Why Climate Progress is Deadlocked[/title]
Lack of Short-Term Benefits
It is inherently difficult to persuade individuals or nations to incur short-term costs now for benefits that will accrue to others 30 years or more in the future. Indeed, this runs contrary to human nature; considerable behavioral research suggests that people have a strong preference for avoiding short-term pain even if it is for long-term gain. Accordingly, solutions that rely primarily on sacrifice and deferred benefit are unlikely to succeed. This explains why carbon fees are a difficult political sell, coming across as all sticks and no carrots. A winning climate strategy must offer tangible short-term benefits powerful enough to overcome the corresponding sacrifices.
The Free Rider Problem
Because the climate is a global commons, the benefits of emissions reductions undertaken in one country will mostly accrue outside its borders. As a result, countries acting in their rational self-interest are incentivized to minimize their mitigation efforts and free ride on those of others. This fundamental problem has constrained all past attempts to reach international climate agreements, including the recent Paris summit. The best solution is to design national climate programs in a manner that compels other countries to follow suit. The free rider problem also raises questions of climate fairness, given that many of the countries likely to suffer the most from climate change are typically those least responsible for emitting greenhouse gases.
Climate progress is blocked not only by partisan divides, but also by false tradeoffs. Some advocates of renewable energy oppose nuclear power, even though both may be needed to combat climate change. Many environmentalists tend to be anti-corporate, even though any viable mitigation plan must rest in part on business leadership. The message of fear and austerity espoused by some on the green-left tends to alienate those at the opposite end of the political spectrum, who see climate policies as a Trojan horse for a bigger and more intrusive government. Many GOP leaders, meanwhile, deny basic science and fail to offer concrete solutions. We need fresh approaches able to bridge these divides.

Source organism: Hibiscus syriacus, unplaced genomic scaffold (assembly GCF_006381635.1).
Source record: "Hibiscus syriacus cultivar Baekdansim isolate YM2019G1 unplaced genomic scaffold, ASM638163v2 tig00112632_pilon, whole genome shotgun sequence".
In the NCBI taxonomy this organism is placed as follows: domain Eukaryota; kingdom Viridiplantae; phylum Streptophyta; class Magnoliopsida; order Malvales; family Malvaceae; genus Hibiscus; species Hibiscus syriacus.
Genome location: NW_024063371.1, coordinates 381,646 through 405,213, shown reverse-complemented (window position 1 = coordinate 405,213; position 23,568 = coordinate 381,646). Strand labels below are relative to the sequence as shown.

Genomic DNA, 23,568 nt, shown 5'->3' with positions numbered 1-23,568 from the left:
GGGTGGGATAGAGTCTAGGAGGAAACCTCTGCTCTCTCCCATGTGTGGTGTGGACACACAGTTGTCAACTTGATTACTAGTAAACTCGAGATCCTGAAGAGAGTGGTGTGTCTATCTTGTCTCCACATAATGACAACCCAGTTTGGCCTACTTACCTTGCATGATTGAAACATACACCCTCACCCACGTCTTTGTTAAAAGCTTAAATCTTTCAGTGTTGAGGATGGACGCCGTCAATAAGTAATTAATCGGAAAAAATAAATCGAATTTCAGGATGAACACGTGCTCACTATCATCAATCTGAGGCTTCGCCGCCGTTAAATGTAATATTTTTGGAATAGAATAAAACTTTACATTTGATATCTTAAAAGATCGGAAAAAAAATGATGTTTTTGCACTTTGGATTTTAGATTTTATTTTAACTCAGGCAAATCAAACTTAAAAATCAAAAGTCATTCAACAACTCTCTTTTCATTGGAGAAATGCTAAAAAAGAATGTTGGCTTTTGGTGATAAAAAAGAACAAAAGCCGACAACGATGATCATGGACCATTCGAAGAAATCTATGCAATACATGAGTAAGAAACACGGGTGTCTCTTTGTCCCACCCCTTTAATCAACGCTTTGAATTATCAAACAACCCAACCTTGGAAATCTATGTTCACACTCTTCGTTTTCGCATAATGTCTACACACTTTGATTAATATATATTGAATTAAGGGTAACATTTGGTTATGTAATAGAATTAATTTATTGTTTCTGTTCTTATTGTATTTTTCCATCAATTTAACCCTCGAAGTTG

The world lacks a shared or winning climate endgame. Even the most committed countries and regions are nowhere close to sufficiently reducing emissions, and have devoted much political capital to flawed strategies. For instance, many prefer to subsidize renewables rather than price carbon. But this approach suffers from two design flaws: its costs increase as more renewables come online, and the subsidies do little to discourage consumption of power from existing fossil fuel plants. The European Union has devoted 13 years to an Emissions Trading System that has crashed twice and missed its objectives. There will never be a single climate solution. But we urgently need a common lever capable of delivering and inspiring a system-wide course correction. The ideal solution would be simple, popular, and replicable, yet ultimately far-reaching.